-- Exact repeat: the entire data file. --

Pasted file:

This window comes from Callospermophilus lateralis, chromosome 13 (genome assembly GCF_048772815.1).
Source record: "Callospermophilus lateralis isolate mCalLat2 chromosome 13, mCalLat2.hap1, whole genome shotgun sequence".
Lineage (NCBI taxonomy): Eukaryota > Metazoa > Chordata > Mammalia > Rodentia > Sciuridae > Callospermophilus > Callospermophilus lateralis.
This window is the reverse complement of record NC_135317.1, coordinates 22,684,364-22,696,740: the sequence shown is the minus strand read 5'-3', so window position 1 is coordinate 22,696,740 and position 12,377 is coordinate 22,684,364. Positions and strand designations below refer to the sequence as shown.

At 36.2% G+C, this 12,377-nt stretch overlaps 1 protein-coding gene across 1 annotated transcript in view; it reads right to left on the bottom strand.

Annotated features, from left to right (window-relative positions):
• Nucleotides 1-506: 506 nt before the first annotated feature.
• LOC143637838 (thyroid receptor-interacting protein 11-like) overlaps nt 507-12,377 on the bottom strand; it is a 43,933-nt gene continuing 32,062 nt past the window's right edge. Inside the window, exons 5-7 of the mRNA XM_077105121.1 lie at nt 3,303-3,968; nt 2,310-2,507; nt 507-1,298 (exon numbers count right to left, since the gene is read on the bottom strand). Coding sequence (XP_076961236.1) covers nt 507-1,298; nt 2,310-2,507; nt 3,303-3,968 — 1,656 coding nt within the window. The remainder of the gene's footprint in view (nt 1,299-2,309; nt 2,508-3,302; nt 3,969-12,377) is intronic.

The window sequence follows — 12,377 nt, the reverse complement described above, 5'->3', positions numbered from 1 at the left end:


This window comes from Callospermophilus lateralis, chromosome 13 (genome assembly GCF_048772815.1).
Source record: "Callospermophilus lateralis isolate mCalLat2 chromosome 13, mCalLat2.hap1, whole genome shotgun sequence".
Lineage (NCBI taxonomy): Eukaryota > Metazoa > Chordata > Mammalia > Rodentia > Sciuridae > Callospermophilus > Callospermophilus lateralis.
This window is the reverse complement of record NC_135317.1, coordinates 22,684,364-22,696,740: the sequence shown is the minus strand read 5'-3', so window position 1 is coordinate 22,696,740 and position 12,377 is coordinate 22,684,364. Positions and strand designations below refer to the sequence as shown.

At 36.2% G+C, this 12,377-nt stretch overlaps 1 protein-coding gene across 1 annotated transcript in view; it reads right to left on the bottom strand.

Annotated features, from left to right (window-relative positions):
• Nucleotides 1-506: 506 nt before the first annotated feature.
• LOC143637838 (thyroid receptor-interacting protein 11-like) overlaps nt 507-12,377 on the bottom strand; it is a 43,933-nt gene continuing 32,062 nt past the window's right edge. Inside the window, exons 5-7 of the mRNA XM_077105121.1 lie at nt 3,303-3,968; nt 2,310-2,507; nt 507-1,298 (exon numbers count right to left, since the gene is read on the bottom strand). Coding sequence (XP_076961236.1) covers nt 507-1,298; nt 2,310-2,507; nt 3,303-3,968 — 1,656 coding nt within the window. The remainder of the gene's footprint in view (nt 1,299-2,309; nt 2,508-3,302; nt 3,969-12,377) is intronic.

The window sequence follows — 12,377 nt, the reverse complement described above, 5'->3', positions numbered from 1 at the left end: